raddevon's forum posts

#1 Posted by raddevon (437 posts) -

 I would have posted a reply earlier, but I have been sick.
 

@SeriouslyNow:

I've never played Rick Dangerous, but it does look quite similar.
 
@ThatFrood: You're correct about cheaper games. PC games tend to experience earlier and more dramatic price cuts than their console counterparts. I imagine you could make up the difference in hardware cost (if there even is one) quite quickly.
 
@ryanwho said:

" This is "PC is dead" thing is an argument propagated by people who don't play PC games. Its like if a Republican says a Democrat is ruining the country. You don't need to validate these people with a response, they're obviously clueless and just trying to rationalize the fact that they can't afford PC gaming(or they think they cant)  so they tell themselves its "dead" so they don't miss the PC versions of games that look so much better than console games that they're playing. They wanna pretend the PC-360 relationship isn't just like the 360-Wii relationship. They wanna pretend the PC doesn't exist so they lie to themselves. "


I'm not sure this is necessarily true. I love PC gaming, but I remember the first time I went to a game store and noticed PC games had been deprived of their generous wall space and relegated instead to a dinky free-standing shelf in the middle of the store. That sort of move makes everyone stop and think.
 
@Teirdome: Interesting comparison of Steam vs. Xbox Live.
 
@Getz: It seems PC indie development is also becoming something of a cradle for PSN and XBLA. There are several PC indie games being released over those services in the coming year (including Zeno Clash).
#2 Posted by raddevon (437 posts) -

PC gaming has been "dying" for the past two console generations, but there is a passion shared by both gamers and developers who love the platform which seems to keep it afloat. Unlike arcade gaming, PC gaming has been able to evolve itself away from extinction by exploiting its unique advantages over the console platforms.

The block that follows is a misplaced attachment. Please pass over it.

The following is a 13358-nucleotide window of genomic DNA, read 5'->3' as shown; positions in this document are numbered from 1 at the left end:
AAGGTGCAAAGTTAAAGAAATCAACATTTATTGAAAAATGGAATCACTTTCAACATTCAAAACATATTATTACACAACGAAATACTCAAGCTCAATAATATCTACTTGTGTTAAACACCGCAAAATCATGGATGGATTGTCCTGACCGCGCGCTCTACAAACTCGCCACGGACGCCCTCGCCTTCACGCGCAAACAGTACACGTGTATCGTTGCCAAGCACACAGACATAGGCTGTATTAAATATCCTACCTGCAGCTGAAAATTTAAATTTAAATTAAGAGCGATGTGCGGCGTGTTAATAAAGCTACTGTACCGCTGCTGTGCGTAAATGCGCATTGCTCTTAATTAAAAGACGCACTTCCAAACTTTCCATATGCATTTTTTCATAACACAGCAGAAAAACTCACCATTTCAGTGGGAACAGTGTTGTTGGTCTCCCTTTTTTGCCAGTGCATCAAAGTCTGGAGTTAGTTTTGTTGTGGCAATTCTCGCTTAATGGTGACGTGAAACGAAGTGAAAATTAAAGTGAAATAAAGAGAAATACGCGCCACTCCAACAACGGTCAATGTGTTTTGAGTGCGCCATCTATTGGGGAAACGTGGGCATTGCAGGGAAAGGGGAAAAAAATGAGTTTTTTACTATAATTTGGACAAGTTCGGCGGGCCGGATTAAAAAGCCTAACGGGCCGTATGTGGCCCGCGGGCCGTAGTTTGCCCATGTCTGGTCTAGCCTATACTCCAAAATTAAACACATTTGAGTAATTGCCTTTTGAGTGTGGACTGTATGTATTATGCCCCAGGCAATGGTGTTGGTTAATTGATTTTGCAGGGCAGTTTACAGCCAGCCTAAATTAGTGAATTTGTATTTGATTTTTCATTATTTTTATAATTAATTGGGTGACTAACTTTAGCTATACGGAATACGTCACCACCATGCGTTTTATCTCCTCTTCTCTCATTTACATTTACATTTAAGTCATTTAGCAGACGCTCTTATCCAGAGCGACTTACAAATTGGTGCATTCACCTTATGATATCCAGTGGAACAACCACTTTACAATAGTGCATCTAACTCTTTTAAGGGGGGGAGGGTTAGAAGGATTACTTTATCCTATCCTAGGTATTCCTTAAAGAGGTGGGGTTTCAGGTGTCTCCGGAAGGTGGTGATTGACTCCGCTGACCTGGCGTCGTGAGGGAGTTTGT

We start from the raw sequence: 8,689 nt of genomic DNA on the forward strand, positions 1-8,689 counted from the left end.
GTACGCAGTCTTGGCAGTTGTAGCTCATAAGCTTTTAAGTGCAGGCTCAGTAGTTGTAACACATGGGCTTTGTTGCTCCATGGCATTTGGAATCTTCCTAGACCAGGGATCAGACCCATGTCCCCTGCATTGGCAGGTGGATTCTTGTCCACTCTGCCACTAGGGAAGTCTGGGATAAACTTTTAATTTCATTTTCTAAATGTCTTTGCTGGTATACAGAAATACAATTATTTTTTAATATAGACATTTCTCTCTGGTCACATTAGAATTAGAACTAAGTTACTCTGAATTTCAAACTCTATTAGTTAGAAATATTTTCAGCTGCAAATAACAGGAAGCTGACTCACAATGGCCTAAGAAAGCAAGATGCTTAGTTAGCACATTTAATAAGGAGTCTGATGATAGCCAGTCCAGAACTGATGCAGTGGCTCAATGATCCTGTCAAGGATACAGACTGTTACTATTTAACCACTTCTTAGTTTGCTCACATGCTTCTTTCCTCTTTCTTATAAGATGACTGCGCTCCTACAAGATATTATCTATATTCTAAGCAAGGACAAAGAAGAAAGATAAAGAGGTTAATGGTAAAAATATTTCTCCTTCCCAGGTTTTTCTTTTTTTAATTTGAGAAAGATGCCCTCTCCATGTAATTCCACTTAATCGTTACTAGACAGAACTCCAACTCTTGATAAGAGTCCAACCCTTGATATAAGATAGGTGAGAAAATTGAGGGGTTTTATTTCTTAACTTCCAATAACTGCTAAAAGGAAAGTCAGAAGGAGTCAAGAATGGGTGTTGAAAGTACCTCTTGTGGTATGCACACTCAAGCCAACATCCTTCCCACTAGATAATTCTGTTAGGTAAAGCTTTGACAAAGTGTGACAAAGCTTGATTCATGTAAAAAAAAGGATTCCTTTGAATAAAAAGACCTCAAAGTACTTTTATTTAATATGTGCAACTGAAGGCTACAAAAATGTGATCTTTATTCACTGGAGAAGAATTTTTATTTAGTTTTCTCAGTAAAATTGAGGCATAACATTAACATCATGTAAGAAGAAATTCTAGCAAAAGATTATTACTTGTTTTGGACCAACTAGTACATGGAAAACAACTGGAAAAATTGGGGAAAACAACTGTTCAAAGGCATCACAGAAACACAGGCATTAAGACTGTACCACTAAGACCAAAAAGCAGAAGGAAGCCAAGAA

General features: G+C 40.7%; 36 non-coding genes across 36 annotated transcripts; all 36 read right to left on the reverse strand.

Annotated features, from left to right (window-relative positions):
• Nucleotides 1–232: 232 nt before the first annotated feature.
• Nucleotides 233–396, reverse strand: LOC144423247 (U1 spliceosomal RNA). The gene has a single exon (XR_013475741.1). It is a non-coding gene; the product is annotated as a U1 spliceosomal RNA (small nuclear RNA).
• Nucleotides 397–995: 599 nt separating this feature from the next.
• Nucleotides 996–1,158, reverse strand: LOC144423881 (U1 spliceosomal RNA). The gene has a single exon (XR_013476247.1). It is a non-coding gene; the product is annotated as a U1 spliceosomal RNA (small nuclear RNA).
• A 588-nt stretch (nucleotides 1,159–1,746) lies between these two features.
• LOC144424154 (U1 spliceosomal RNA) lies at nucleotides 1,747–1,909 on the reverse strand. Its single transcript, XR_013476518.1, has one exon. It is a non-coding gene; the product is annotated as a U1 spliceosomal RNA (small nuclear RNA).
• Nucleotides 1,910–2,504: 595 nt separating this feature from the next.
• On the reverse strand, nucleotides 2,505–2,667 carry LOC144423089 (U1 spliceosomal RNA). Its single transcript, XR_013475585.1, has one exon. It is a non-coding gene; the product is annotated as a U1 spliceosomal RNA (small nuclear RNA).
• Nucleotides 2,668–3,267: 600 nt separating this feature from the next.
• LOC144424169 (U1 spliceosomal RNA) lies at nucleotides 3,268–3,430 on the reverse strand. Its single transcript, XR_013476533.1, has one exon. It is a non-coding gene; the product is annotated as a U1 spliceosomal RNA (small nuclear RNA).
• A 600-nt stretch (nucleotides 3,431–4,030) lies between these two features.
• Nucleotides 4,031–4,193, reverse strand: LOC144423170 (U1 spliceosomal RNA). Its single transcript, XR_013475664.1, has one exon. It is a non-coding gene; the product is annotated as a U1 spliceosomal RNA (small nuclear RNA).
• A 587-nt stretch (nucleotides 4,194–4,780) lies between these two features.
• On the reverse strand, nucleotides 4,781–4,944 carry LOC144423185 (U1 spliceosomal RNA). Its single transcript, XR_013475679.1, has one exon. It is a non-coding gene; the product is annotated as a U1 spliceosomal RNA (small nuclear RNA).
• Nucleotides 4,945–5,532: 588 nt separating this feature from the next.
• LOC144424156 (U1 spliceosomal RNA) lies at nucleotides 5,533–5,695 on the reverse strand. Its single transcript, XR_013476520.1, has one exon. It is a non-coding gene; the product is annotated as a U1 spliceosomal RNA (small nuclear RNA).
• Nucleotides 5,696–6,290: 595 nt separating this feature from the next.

Take distribution, for example. If you want to sell a product, it is absolutely crucial to be able to get that product into the hands of consumers. Traditional for video games of all kinds, that meant a box on the shelf at a retail store. For some time, the shelf space devoted to PC gaming has been shrinking at stores to its currently absurd presence bordering on non-existence. If you could take this information back to someone ten years ago, they could reasonably assume that PC gaming is on its way out. Instead of giving in, the PC scene has taken this attack against it and, jiu-jitsu-style, turned it around into something of an advantage. The problem with retail distribution is that it creates more overhead all around. PC gaming, however, in its attempt to survive in the face of the growing popularity of plug-and-play console gaming, has given birth to a number of alternate distribution systems utilizing the ever-increasing speeds of home Internet service. In doing so, they have drastically reduced overhead for game developers small and large and have allowed bigger margins to help combat the problem of smaller audiences.
 
Fortunately for gamers, the PC seems to have enough tricks up its sleeve that it isn't going anywhere unlike our beloved arcades of decades past. It is an incredible platform offering advantages which are within reach of the game consoles but bring about fears from big-wigs of diluting the simplicity of those platforms. Those fears are certainly justified. About a year after launch of a new console generation, any mid-level gaming PC can outperform the most advanced gaming console which is, by its nature, frozen in time. From that point forward (and often earlier) PC gamers can enjoy higher framerates, better resolution, more detailed textures, and a plethora of other technical benefits in addition to user created content for nearly every game, flexible control methods, and (often) more robust online connectivity. If not for their simplicity, I couldn't see a reason for owning a gaming console outside whatever exclusive releases those platforms provided.